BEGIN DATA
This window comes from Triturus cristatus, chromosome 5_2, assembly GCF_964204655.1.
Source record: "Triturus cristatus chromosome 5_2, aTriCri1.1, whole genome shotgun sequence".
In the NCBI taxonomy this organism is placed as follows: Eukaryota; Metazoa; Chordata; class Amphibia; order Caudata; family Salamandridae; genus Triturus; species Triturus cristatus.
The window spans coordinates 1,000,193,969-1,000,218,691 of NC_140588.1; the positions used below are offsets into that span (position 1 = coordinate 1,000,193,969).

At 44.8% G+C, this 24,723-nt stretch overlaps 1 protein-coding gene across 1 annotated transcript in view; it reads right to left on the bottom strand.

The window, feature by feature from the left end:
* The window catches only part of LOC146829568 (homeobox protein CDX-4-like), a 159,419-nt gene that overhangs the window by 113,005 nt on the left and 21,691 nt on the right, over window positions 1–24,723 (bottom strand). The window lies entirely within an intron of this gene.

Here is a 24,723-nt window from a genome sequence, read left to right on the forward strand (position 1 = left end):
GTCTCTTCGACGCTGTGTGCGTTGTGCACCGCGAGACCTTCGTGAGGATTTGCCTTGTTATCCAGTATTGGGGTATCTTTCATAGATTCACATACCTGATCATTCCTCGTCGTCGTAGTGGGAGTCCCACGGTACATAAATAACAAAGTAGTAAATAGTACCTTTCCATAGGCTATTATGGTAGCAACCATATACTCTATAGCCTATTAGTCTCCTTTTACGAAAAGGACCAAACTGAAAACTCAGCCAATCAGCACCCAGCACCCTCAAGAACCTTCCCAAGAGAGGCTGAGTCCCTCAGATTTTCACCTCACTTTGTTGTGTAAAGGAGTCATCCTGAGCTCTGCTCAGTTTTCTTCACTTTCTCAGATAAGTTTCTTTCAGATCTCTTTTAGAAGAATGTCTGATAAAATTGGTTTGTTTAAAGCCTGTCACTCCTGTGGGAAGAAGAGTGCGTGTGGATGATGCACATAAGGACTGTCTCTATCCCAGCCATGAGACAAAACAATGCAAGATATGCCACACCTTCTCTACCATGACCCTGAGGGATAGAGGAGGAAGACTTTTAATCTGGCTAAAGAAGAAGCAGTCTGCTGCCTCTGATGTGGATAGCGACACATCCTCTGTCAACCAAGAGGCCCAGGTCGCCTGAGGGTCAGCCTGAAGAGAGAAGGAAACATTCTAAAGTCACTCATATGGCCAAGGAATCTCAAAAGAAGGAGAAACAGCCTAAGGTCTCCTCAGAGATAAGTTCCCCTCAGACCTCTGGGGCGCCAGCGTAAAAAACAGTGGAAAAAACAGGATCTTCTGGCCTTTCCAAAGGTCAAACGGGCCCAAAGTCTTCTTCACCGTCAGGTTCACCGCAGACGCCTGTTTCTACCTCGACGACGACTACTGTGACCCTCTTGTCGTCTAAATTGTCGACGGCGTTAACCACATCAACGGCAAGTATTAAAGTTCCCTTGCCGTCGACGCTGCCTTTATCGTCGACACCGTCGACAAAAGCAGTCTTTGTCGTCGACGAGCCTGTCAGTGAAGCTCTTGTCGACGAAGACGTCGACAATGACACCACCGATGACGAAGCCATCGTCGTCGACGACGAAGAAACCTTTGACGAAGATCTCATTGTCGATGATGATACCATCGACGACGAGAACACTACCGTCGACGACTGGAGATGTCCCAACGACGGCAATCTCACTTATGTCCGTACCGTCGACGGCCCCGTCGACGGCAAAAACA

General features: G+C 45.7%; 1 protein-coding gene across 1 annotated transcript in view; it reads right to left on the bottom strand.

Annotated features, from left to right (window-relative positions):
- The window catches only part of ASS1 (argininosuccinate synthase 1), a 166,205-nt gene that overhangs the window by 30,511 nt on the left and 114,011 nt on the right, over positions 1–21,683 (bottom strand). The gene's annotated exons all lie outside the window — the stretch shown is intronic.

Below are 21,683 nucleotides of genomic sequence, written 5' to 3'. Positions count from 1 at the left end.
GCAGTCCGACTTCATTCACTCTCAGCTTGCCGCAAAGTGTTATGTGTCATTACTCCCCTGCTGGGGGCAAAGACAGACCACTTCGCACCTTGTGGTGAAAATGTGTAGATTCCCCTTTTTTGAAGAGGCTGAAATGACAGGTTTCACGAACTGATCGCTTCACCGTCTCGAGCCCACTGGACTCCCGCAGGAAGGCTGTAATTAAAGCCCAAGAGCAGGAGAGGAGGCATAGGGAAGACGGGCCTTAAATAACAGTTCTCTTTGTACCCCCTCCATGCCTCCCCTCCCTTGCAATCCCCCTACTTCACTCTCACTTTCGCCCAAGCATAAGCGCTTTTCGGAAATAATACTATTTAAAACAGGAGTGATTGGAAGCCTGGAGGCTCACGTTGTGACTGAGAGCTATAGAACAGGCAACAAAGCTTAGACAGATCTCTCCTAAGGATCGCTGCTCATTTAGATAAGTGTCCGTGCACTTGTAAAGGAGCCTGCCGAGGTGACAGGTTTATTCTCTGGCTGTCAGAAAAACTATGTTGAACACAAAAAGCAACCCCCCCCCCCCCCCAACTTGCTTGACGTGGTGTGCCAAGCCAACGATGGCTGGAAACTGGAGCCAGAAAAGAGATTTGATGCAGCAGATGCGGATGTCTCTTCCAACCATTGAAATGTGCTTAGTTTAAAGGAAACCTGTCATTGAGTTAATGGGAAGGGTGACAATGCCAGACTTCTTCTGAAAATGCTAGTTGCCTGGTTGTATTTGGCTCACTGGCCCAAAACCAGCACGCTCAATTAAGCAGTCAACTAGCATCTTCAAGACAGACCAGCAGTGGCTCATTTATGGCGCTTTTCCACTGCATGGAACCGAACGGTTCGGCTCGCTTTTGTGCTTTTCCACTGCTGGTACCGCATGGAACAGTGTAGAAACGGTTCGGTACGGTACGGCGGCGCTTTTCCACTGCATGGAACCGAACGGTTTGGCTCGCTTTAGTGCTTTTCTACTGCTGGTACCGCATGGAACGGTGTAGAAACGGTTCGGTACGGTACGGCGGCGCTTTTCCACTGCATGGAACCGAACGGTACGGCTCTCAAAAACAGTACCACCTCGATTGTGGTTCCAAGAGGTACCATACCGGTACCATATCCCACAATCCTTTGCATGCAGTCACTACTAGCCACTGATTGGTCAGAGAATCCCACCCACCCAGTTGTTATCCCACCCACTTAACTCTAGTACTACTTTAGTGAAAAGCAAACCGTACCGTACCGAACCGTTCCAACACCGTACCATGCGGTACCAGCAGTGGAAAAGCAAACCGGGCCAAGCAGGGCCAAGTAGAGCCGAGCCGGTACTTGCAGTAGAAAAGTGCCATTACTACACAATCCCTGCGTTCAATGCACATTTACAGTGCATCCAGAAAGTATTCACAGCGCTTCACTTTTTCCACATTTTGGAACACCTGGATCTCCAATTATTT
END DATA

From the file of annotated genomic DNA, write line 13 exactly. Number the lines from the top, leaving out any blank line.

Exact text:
Below are 21,683 nucleotides of genomic sequence, written 5' to 3'. Positions count from 1 at the left end.